Become a better time manager. Many of us underestimate the amount of time it will take to do something, which means we’re often running late. Try keeping a time management log for a week to get a better idea of how much time various tasks actually take, and then learn to prioritize them so that you’re getting the most important things done first. A good rule of thumb is to give yourself 20% more time than you think you need to do the task.

Learn to say no. Thinking you can ‘do it all’ creates unnecessary pressure. Learn how to set boundaries for yourself. Politely – yet firmly – turn down additional responsibilities or projects that you don’t have the extra time or energy for. Don’t feel obliged to give long, detailed explanations as to why. A simple, “I’d love to help you out, but I’m booked up,” will usually do in most cases.

Take time out for yourself. Our minds and bodies require a certain amount of variety, or else our overcharged nervous systems will keep speeding right into the next day. Try to take at least one day off each week to do something you really enjoy, whatever that may be. Remember to include things like getting enough sleep, exercising your faith, having a leisurely bath, listening to music, playing with a pet, having conversations with friends, or anything that gives you pleasure.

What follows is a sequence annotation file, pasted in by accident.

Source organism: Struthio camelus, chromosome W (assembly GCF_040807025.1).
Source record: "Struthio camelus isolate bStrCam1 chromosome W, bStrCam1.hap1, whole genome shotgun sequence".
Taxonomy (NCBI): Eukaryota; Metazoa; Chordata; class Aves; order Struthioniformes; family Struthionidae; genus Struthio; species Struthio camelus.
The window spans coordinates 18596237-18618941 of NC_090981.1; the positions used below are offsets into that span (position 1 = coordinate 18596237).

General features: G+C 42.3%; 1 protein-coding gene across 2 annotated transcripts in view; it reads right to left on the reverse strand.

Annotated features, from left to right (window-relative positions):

Have a good belly laugh. Laughter is a natural stress reliever that helps to lower blood pressure, slow your heart and breathing rate, and relax your muscles. How do you tickle your funny bone? Catch comedies, have a chuckle with a friend, and make an effort to look on the lighter side of life.

Choose foods carefully. Some foods can increase your stress level while others can help reduce it. Generally, fatty, sugary, and/or processed foods seem to increase stress in most people while lean meat, whole grains, and fresh fruits and vegetables seem to decrease stress. Choose foods wisely and in addition to reducing stress, your body will love you for it!


First published in the Inside Tract® newsletter issue 162 – July/August 2007
Photo: pixabay.com | caio_triana
1. Mayer, EA. The neurobiology of stress and gastrointestinal disease. Gut 2000;47;861-869.
2. Mawdsley JE, Rampton DS. Psychological stress in IBD: New insights into pathogenic and therapeutic implications. Gut 2005;54:1481-1491.
3. Spence MJ, Moss-Morris R. The cognitive behavioural model of irritable bowel syndrome: a prospective investigation of patients with gastroenteritis. Gut 2007;56:1066-1071.
4. Naliboff BD, Mayer M, et al. The effect of life stress on symptoms of heartburn. Psychosomatic Medicine 2004;66:426-434.
5. Mayer, EA. The neurobiology of stress and gastrointestinal disease. Gut 2000;47;861-869.
6. Mawdsley JE, Rampton DS. Psychological stress in IBD: News insights into pathogenic and therapeutic implications. Gut 2005;54:1481-1491.